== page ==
Hazem Saghiyeh

Is it a massacre or politics?

The Syrian people did all they could in order to request some kind of intervention. They even held one of their Friday protests under this slogan and called for an “immediate” intervention.

However, this does not seem to be an option for the world at the present time. The latest Security Council presidential statement indicated a shift in the US-European stance, which is almost greater than the Russian shift in the opposite camp, which was the object of focus among media outlets that support the Syrian revolution. It seems that support for joint UN-Arab League Envoy on Syria Kofi Annan’s plan is the international order of the day. The meeting held in Korea between US President Barack Obama and Turkish PM Recep Tayyip Erdogan drew a low ceiling for political initiatives followed by the Baghdad Arab Summit, which abided by the same aloofness.

Many reasons underlie this international weakness, including the impending elections in the United States and France and the Western stance – which is strongly favored by Israel – to give precedence to the Iranian issue over the Syrian one. In this respect, Israel is playing a noticeable role, albeit neither in terms of supporting the revolution as the regime says nor in terms of supporting the regime as the revolution says. In fact, according to Israel’s cold and cynical calculation, nothing should ever happen in Syria – whether to this regime or any alternative one – so long as the Syrian-Israeli conflict has not been peacefully resolved.

This leads to a map of stances, and not necessarily harmonious ones. While the Israelis are obsessed today about Iran, they do not necessarily agree with the conclusions of the US geopolitical trend, which gives precedence to weakening Iran through Syria. In contrast, using various introductions, the Israelis agree with the US cultural view, whereby the great “Iran danger” should not gloss over the “danger of militant and radical Islam.”

Anyhow, there is always someone to instigate and activate the US strain pertaining to Al-Qaeda and September 11. US Secretary of State Hillary Clinton noticeably mentioned Al-Qaeda and held it responsible for some terrorist acts in Syria before all evidence and indications pointed in that direction.

The Al-Qaeda strain is always mentioned alongside the Iraq strain, as the United States toppled Saddam Hussein only to have Iraq fall, merely a few years later, under the scope of Iran’s influence.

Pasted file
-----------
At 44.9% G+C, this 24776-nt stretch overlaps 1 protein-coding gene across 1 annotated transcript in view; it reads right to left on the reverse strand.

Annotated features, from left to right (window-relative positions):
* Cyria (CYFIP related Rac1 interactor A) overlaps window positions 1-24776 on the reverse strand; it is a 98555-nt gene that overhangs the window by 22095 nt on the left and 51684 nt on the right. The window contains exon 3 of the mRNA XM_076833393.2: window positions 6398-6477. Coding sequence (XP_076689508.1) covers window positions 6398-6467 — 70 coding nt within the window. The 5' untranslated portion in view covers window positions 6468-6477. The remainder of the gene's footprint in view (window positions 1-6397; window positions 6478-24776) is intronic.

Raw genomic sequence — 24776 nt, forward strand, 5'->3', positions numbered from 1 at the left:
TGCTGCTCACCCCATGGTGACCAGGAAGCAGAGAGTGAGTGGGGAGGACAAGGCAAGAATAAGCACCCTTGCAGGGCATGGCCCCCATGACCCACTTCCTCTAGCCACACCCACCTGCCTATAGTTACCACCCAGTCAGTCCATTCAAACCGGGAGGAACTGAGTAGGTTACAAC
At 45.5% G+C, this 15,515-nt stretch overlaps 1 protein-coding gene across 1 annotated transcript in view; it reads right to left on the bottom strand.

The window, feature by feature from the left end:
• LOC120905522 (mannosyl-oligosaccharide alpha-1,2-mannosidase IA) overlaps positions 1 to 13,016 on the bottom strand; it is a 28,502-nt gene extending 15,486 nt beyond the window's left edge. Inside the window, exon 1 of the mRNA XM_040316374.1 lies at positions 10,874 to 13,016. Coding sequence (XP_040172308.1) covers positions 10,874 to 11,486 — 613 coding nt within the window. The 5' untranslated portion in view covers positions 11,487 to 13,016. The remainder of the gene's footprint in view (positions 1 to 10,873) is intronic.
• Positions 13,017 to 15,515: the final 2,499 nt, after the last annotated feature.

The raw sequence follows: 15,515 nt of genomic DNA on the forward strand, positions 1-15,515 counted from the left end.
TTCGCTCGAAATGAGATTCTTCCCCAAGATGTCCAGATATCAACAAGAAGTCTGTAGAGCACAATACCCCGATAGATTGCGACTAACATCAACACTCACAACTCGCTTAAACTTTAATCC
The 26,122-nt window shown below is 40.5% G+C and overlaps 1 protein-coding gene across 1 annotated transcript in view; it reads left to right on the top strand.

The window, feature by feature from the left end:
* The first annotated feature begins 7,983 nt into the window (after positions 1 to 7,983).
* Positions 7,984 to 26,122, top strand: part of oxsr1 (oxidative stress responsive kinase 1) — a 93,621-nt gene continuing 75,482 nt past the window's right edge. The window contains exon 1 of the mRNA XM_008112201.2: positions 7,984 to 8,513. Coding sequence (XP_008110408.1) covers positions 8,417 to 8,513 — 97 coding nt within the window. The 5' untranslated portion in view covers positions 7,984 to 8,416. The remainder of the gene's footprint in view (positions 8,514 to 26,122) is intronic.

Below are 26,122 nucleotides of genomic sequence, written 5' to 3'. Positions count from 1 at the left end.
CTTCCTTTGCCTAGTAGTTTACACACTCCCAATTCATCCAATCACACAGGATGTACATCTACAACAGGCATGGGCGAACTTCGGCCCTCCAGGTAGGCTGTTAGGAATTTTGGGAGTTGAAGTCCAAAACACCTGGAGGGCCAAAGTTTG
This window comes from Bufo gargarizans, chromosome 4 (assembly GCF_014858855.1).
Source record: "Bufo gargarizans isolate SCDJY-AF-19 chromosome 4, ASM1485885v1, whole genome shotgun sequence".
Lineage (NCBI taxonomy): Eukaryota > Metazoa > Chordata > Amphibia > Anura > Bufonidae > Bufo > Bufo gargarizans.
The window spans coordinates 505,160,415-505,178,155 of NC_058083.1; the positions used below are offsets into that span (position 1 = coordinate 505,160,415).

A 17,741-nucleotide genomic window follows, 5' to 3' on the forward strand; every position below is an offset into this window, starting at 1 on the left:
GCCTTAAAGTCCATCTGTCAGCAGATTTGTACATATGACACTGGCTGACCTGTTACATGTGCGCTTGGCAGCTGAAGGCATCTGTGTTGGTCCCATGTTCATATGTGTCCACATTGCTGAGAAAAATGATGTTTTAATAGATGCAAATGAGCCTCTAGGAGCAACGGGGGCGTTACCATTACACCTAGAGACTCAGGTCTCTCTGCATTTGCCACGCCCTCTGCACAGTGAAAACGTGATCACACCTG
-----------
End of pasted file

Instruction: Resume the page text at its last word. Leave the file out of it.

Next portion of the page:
Amidst this maelstrom, one can only count on the heroic resilience of the Syrian people. Yet this resilience is bitter not only because of the abandonment it is facing, but also because of this “innocent” and widespread voice, which is currently rejecting international intervention and armament while the Syrian regime’s slaughter is ongoing.

One protest without gunfire would have been enough to test Assad’s wish to bring about a political solution. Since this did not take place, this means that rejecting both intervention and armament is tantamount to allowing the Syrian people to be slaughtered. This is a massacre, not a political solution!

This article is a translation of the original, which appeared on the NOW Arabic page on Monday April 2, 2012

  • ali daoud

    @ Beiruti, you guys kept saying it`s a matter of weeks and Assad would be toppled, now that you know you were only dreaming, you started to reverse all your reasonning and assumptions. Truth is syria`s enemies tried to topple Bashar, he outsmarted them, he knew his strength and he used his cards very well with all patience in the world. now, let`s think of it this way, if israel`s end goal is to weaken Iran, what is more efficient than toppling Bashar and weakening Hizbullah?!!!! the simple fact and logic is that toppling Bashar would have changed the whole political situation in the Middle East to the benefit of israel and its allies.

    April 2, 2012

  • Beiruti

    Reading Trita Parsi, an Iranian analyst, the last thing the Israelis want is a diplomatic rapproachmente between Iran and the US whereby the Iranian nuclear issue is resolved. Israel needs to keep active the Iranian threat so as to justify itself as a "strategic US ally" with a special diplomatic relationship with the US (read the US Veto in the UNSC). Assuming this, Israel would be opposed to a western military intervention in Syria. According to Middle East chess, the weakening of Assad, means the isolation and increased vulnerability of the Hezbollah missile deterrent. Weakening Hezbollah exposes Iran so that Iran must negotiate. On the other hand, Assad's survival means Hezbollah retains strategic depth; the deterrent remains strong; and Iran will hold out against Western sanctions, making the Israeli argument to resolve the Iranian issue by war, stronger .

    April 2, 2012